I cannot believe that it’s time for Día de los Muertos again! The past year has gone by so quickly. Of course, the bakery is busy selling sugar skulls and pan de muerto, so even though we are living in our new apartment, Mama and Papa and I are working at the bakery through the holiday. Carlos and Gabriella still need to hire new people to help them.
The beds are full at Señora del Campo’s house. The already-huge kitchen is being added on to, with more room for bread ovens and work tables. Bernadette and Tomas and Papa are constantly discussing how to fit in both baking and cooking classes, where the customers will sit, the hours we will be open, even the color of napkins we will use. The children are everywhere, running up and down the stairs, laughing, talking, singing, arguing. Sometimes we don’t know if there is more dust or flour in the air, with all that is going on at the same time! But one rap of the señora‘s cane on the floor and everyone is quiet, Diary; she is truly the head of this household.
Last night, I helped Mama make calabaza en tacha—sugared pumpkin—as a treat for Señora del Campo.
“The señora seems sad about the coming holiday,” she said. “I think she hides an old, secret sorrow.”
Now, this is strange, Diary, because you know I saw that sadness in Señora del Campo’s face before.
So this afternoon, when the señora asked me to go somewhere with her, I said yes. We got into her big black car with Tomas, who always drives. I was surprised to see that the señora had a bouquet of marigolds on her lap, and even more surprised when we stopped at the cemetery. Slowly, she made her way down the path until she stopped by a group of graves. Near them was the statue of a beautiful angel with her arms held out; beneath her feet, the stone had the name “del Campo” carved on it. The señora lay her marigolds on top of a grave with the name “Victor del Campo.”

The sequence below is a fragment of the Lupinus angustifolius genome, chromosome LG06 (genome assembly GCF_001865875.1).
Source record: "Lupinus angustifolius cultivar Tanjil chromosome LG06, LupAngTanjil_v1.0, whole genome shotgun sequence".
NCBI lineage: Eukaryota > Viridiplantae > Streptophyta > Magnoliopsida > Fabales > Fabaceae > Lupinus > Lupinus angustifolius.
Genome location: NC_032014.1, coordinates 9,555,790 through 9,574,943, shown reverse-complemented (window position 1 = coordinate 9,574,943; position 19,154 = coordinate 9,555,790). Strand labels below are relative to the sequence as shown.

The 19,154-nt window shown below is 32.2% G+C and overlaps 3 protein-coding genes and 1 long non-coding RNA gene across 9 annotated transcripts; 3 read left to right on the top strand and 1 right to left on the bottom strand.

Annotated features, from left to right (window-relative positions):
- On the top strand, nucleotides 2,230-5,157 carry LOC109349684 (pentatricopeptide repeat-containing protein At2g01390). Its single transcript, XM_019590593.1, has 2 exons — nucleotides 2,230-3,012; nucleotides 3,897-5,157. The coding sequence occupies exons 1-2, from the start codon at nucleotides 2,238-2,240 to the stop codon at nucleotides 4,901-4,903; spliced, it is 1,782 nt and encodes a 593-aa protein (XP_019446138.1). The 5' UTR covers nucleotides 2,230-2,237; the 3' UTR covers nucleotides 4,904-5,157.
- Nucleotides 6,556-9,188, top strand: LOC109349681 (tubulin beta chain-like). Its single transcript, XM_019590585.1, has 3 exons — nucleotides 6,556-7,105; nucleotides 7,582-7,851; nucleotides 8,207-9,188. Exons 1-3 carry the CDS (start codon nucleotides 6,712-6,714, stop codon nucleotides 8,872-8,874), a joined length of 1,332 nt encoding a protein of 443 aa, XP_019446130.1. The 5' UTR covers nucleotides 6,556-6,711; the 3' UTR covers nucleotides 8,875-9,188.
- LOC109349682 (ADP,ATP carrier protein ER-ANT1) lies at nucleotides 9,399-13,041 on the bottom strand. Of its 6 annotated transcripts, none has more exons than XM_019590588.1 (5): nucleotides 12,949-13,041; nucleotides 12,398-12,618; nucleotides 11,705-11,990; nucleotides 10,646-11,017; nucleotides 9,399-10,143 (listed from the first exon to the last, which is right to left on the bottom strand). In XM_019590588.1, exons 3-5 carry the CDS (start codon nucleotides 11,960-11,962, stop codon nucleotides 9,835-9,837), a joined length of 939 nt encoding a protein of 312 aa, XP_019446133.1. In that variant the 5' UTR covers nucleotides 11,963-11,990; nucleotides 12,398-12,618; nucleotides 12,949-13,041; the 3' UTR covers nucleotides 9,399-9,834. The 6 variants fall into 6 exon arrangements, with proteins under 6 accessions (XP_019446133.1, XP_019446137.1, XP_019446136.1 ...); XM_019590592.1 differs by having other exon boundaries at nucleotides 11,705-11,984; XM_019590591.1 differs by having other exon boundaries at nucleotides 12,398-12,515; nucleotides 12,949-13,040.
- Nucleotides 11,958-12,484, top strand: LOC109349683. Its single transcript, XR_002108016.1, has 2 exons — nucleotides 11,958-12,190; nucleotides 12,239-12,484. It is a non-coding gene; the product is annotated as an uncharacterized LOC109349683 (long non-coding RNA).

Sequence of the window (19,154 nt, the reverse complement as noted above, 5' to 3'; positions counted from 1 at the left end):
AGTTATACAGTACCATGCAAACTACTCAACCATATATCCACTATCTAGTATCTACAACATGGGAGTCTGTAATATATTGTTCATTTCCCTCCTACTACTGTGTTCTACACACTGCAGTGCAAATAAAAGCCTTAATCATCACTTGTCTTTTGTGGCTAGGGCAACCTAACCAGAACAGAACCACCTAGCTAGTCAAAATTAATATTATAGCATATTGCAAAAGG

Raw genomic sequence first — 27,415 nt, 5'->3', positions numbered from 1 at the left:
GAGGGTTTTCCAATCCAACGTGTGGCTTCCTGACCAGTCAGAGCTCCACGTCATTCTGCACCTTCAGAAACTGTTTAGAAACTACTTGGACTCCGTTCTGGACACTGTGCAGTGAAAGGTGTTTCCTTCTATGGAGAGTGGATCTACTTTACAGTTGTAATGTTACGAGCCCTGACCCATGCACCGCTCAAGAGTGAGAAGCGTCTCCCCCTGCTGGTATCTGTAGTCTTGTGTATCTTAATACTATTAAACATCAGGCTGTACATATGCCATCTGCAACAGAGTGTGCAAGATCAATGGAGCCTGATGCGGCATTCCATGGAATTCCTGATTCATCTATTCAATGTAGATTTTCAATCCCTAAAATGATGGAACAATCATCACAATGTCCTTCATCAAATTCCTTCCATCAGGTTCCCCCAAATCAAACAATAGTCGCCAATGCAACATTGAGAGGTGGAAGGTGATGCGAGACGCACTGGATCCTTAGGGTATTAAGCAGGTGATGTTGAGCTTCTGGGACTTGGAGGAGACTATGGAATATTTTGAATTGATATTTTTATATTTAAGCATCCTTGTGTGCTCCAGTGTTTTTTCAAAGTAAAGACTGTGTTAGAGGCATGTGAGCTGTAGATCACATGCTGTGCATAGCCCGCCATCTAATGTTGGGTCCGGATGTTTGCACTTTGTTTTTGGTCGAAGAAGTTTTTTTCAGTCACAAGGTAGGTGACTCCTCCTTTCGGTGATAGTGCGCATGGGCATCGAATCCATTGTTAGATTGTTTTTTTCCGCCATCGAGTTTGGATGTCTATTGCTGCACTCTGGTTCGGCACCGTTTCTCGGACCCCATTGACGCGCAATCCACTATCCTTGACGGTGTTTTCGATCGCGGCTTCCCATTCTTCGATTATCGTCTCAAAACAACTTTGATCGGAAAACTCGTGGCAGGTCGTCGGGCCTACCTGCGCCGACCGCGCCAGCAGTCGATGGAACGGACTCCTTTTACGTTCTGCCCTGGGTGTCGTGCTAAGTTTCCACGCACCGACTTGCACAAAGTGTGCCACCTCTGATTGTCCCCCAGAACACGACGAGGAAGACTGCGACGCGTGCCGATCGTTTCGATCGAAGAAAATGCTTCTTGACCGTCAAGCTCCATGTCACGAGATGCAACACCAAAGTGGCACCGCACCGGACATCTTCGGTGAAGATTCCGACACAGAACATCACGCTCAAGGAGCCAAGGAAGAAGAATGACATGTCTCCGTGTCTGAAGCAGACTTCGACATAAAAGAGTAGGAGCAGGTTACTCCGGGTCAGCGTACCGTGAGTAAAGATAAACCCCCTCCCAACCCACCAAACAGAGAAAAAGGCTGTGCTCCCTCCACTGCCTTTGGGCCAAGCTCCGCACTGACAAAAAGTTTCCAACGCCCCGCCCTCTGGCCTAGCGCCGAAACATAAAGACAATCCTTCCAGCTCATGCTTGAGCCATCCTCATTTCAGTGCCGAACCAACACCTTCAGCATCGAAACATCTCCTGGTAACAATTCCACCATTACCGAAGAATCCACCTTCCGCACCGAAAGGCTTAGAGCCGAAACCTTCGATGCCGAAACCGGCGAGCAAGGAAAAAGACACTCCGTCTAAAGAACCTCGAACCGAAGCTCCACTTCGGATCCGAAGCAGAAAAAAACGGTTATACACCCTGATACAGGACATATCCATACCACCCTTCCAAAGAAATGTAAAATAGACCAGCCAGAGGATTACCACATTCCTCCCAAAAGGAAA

“He was my son,” she told me. “He was very young when he got into trouble. He ran away and started living on the streets, addicted to drugs. He was even arrested for stealing, though I would have given him money, jewelry—anything—if he’d only come home and asked. He died of a drug overdose at 17.”
“Señora...” I said, but she shook her head.
“Your family thinks I am a generous woman, Consuelo—but really, I am quite selfish. I have a reason for helping your street children.” She nodded at the grave. “It is Victor. He died and I could do nothing. I failed him, and I drove my daughter away with my grief. Maybe I can keep what happened to him from happening to others.”
I didn’t know what to say, so I reached out and took her hand. She sighed and asked me to pull a little weed growing on his grave. I did, and we turned away.
“You’re a good girl, Consuelo. I wonder if you realize what you’ve done? Your mother tells me that feeding the children was your idea, back in the beginning. Now look what it’s turned into!” She smiled as we walked to the car. “I have my daughter back, and a new family around me, and a school, and the delicious smells of cooking and baking instead of an empty old house.”
“So maybe you will not be so sad anymore?” I asked her.
“I think you may be right.” She stopped and leaned on her cane. “We need a name for our school, you know. Do you have any ideas?”
I thought for a long moment. “Well, I used to dream about opening a café for the street children. I wanted to name it after my grandmother, because I loved her so much.”
“What was your grandmother’s name?” asked the señora.
“Rosa,” I told her.
Señora del Campo blinked and looked at me. A tiny smile curved her lips. “That is my name, also.”
When she said that, Diary, it was as if my grandmother hugged me. I felt a great happiness. “Then we can use the name I always dreamed about,” I said. “Los Niños de Rosa. Rosa’s Children. For both the Rosa’s—my grandmother and you.”
“Perfect!” she replied. “Gracias, Consuelo.”
And we went home to eat dinner with the family.
(Note: This is the end of Consuelo’s diary. Look for other Consuelo stories in the future.)